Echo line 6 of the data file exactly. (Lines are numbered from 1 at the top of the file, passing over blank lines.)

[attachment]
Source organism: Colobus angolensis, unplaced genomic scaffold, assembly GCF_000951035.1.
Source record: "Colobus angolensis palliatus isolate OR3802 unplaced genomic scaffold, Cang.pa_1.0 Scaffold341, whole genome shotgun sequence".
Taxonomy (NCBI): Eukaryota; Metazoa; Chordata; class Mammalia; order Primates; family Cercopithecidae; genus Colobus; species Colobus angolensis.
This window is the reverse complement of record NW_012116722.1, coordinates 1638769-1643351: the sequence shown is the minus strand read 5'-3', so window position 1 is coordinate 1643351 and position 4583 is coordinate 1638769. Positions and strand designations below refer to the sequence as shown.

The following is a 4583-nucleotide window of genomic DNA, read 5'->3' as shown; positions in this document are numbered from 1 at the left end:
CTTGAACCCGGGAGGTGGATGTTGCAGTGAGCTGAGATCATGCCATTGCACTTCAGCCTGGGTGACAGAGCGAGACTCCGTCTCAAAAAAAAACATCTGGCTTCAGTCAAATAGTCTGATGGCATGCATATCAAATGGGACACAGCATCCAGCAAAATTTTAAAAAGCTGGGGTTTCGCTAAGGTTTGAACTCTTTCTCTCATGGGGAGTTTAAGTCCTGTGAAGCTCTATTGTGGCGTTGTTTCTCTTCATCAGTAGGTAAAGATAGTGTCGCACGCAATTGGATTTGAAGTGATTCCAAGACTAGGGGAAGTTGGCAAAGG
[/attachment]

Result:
CTTGAACCCGGGAGGTGGATGTTGCAGTGAGCTGAGATCATGCCATTGCACTTCAGCCTGGGTGACAGAGCGAGACTCCGTCTCAAAAAAAAACATCTGGCTTCAGTCAAATAGTCTGATGGCATGCATATCAAATGGGACACAGCATCCAGCAAAATTTTAAAAAGCTGGGGTTTCGCTAAGGTTTGAACTCTTTCTCTCATGGGGAGTTTAAGTCCTGTGAAGCTCTATTGTGGCGTTGTTTCTCTTCATCAGTAGGTAAAGATAGTGTCGCACGCAATTGGATTTGAAGTGATTCCAAGACTAGGGGAAGTTGGCAAAGG